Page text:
(NSW representatives instead wanted more generalist medical positions such as hospitalists). The report notes that those with direct experience of PAs or PA students are confident about the safety and acceptability of PAs for the Australian health system. They also say that PAs would improve the productivity of other health professions, and would be unlikely to threaten the training of medical graduates or the advanced practice roles in other professions. Despite a decade of discussion and two successful pilot programs, says the report, there remains a high level of misunderstanding about the clinical role and professional attributes of PAs and how they might complement and add value to existing team structures. On a related note, the report says: Those who openly declared their opposition to introducing PAs in Australia were likely to advocate for the interests of existing professions, either nursing or medicine. (Croakey wonders if this gives any hint of the reason for the NSW resistance: are the medical and nursing lobbies more influential in NSW?) The report also notes the potential of PAs to reduce health care costs by providing a new workforce group to provide safe and effective services at lower cost. The report, considered by the Australian Health Ministers Advisory Council (AHMAC) in February, has been keenly awaited by PAs and their supporters, including one of the first PAs to graduate in Australia,Ben Stock, who writes below that action is now needed. *** Report represents overwhelming support for PAs Ben Stock writes: In 2011, Health Workforce Australia commissioned a report into the Physician Assistant and their potential role in the Australian health workforce. This report was completed in November 2011 and earlier this year was tabled to the Australian Health Ministers Advisory Council for consideration and it has now just been formally released. This comprehensive report conducted an extensive literature review of supporting documentation regarding Physician Assistants from overseas evidence and considered the impact of the two Australian Physician Assistant trials, which were conducted in Queensland and in South Australia. In addition the report also considered submissions from various key stakeholders such as personnel from the rule and remote health sector, Physician Assistant graduates and students from the Australian PA programs conducted by University of Queensland and other professional bodies representing nurses and doctors. The findings of this report are overwhelmingly supportive of the introduction of the Physician Assistant into the Australian health workforce.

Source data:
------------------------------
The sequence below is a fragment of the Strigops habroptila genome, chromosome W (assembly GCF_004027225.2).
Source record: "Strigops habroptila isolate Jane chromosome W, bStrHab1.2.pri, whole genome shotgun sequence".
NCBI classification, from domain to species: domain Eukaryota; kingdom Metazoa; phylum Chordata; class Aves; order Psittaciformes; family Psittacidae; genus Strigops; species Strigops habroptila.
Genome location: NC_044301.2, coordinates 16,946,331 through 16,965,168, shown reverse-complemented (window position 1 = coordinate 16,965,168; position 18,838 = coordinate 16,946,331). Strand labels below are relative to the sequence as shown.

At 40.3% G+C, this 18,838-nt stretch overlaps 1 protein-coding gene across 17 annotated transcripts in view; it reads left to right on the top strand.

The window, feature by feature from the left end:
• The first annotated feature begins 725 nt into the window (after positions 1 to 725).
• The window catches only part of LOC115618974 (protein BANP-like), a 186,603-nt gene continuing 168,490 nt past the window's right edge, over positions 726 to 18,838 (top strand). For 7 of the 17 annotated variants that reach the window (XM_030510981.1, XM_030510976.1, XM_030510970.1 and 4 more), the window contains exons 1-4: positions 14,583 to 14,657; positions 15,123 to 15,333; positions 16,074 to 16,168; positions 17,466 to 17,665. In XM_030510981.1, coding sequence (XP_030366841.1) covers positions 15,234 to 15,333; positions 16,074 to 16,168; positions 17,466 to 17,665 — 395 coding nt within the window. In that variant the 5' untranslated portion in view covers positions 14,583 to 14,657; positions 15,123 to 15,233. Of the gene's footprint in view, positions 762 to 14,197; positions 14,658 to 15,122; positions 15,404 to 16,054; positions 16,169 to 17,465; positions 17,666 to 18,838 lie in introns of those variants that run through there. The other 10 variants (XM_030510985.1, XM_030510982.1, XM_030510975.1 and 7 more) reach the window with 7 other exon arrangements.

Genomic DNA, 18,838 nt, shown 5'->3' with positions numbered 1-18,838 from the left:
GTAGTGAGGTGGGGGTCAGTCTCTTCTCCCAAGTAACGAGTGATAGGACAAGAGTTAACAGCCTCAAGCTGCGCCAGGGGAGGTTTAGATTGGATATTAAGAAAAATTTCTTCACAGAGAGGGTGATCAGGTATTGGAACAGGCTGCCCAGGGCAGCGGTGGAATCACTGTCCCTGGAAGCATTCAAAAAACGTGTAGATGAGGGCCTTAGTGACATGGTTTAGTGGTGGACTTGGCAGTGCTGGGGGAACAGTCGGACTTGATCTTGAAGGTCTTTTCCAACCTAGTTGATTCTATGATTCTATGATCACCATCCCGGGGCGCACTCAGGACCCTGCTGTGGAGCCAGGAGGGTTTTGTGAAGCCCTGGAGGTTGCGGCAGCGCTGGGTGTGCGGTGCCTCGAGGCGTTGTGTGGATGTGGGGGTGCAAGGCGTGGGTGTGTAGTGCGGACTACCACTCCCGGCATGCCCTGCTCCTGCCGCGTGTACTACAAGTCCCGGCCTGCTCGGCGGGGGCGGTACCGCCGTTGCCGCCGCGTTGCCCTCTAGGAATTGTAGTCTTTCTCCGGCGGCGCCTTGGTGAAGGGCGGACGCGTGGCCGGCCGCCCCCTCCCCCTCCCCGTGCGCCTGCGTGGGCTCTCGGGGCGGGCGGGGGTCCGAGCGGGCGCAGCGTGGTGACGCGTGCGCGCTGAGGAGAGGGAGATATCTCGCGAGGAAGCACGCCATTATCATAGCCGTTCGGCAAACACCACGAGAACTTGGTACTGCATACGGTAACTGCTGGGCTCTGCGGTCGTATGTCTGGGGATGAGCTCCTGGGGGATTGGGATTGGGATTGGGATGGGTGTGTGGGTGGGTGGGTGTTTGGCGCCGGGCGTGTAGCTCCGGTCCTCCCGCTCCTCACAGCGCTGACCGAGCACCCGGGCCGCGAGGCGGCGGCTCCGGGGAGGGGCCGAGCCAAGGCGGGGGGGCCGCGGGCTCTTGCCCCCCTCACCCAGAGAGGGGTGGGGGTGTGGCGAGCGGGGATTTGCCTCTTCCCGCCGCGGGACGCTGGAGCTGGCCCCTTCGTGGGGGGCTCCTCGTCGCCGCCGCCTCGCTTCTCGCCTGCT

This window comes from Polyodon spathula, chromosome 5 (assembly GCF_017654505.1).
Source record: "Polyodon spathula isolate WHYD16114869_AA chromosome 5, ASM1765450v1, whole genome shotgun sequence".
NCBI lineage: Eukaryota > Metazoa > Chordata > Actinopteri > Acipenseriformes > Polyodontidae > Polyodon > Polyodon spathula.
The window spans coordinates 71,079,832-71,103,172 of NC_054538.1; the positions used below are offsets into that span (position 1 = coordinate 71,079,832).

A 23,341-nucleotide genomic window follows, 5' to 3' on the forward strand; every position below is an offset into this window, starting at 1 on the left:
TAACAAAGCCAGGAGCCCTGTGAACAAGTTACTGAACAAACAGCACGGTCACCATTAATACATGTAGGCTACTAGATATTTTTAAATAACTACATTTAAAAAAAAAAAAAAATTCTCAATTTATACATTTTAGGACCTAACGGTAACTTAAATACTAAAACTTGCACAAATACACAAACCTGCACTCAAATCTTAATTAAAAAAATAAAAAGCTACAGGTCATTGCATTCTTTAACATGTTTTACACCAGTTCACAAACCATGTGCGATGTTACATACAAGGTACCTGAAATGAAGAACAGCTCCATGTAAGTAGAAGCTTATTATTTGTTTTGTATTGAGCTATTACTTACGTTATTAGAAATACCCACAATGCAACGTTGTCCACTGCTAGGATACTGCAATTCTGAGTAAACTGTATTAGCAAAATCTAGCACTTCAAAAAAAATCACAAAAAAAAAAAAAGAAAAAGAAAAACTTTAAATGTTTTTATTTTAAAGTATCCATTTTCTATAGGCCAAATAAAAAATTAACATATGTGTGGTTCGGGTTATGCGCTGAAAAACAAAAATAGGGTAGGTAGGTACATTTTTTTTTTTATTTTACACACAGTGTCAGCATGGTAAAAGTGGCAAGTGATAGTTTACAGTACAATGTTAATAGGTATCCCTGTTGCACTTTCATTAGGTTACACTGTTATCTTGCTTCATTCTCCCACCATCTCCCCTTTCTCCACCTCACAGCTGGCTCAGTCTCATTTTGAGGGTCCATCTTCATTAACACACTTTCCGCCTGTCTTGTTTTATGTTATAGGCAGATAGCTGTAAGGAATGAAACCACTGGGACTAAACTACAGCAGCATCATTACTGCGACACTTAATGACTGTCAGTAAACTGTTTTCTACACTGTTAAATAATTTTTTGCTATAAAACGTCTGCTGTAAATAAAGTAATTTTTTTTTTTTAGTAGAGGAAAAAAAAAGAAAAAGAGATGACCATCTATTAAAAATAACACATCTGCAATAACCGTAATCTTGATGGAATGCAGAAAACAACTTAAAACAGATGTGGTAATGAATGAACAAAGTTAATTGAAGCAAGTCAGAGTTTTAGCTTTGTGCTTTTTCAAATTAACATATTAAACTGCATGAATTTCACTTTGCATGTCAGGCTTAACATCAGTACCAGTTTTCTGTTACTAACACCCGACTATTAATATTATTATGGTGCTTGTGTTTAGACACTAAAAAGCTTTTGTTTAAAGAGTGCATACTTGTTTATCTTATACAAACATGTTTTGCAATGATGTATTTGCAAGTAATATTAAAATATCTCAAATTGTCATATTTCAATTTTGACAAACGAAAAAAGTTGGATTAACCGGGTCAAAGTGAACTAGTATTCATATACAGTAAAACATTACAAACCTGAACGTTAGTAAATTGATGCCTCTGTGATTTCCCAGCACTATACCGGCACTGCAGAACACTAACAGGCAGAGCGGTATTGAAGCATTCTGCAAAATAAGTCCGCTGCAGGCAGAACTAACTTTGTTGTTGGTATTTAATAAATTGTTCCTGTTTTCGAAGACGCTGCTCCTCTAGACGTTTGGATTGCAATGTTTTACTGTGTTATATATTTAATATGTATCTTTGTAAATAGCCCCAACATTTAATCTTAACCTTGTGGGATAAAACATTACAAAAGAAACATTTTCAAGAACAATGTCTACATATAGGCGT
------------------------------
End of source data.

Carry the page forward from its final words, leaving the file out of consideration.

General practitioner (family physician) workforce in Australia: comparing geographic data from surveys, a mailing list and medicare
At each scale, Pearsons correlation coefficients were calculated between headcounts and between FWE/FTE across datasets. Correlations between the AIHW survey and the other datasets at the SLA scale were calculated for only those SLAs for which the AIHW survey was not missing information. Thus the correlations exclude information from the Northern Territory. At each scale, correlations between the datasets were also calculated within ASGC remoteness categories. Data from the PHCRIS survey are at the DGP scale which encompass multiple remoteness categories and are excluded from the within-ASGC category correlation analysis. DGPs also occasionally cross state boundaries. To calculate FWE and headcount sums within states, DGPs need to nest in them. To achieve this, DGPs were decomposed to their component SLAs, and SLAs that crossed state boundaries were discarded. Table 2 summarizes the correlation analyses that were implemented. Since the GP headcounts and FTE/FWEs are spatially autocorrelated, traditional metrics of confidence and p-values would be biased. One measure of spatial autocorrelation is Morans I, which ranges from 1 (indicating perfect negative correlation between neighbors), 0 (absence of correlation) to +1 (perfect correlation between neighbors) [ 45 ]. At the SLA scale Morans I is 0.33 (95% CI: 0.33, 0.34) for the AMPCo doctor list FTEs, 0.33 (95%CI: 0.32, 0.34) for AmpCo headcounts and 0.34 (95%CI: 0.34, 0.35) for indirectly derived FWEs. Efrons bootstrap is one approach to estimating confidence intervals in data that are correlated, have outliers, and/or violate other distributional assumptions [ 46 ].
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